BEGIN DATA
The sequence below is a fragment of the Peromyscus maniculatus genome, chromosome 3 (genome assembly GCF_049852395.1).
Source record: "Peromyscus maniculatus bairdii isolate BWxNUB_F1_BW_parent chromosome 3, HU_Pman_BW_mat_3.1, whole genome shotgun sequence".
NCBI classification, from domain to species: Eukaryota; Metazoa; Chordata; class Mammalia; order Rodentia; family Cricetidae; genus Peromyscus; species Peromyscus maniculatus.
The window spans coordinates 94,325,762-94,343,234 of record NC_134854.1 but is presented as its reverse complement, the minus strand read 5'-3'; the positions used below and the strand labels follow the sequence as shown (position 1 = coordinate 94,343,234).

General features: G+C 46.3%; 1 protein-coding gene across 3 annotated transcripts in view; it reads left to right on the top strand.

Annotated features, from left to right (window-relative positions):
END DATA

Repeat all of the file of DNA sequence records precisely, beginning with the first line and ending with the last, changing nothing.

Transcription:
The sequence below is a fragment of the Peromyscus maniculatus genome, chromosome 3 (genome assembly GCF_049852395.1).
Source record: "Peromyscus maniculatus bairdii isolate BWxNUB_F1_BW_parent chromosome 3, HU_Pman_BW_mat_3.1, whole genome shotgun sequence".
NCBI classification, from domain to species: Eukaryota; Metazoa; Chordata; class Mammalia; order Rodentia; family Cricetidae; genus Peromyscus; species Peromyscus maniculatus.
The window spans coordinates 94,325,762-94,343,234 of record NC_134854.1 but is presented as its reverse complement, the minus strand read 5'-3'; the positions used below and the strand labels follow the sequence as shown (position 1 = coordinate 94,343,234).

General features: G+C 46.3%; 1 protein-coding gene across 3 annotated transcripts in view; it reads left to right on the top strand.

Annotated features, from left to right (window-relative positions):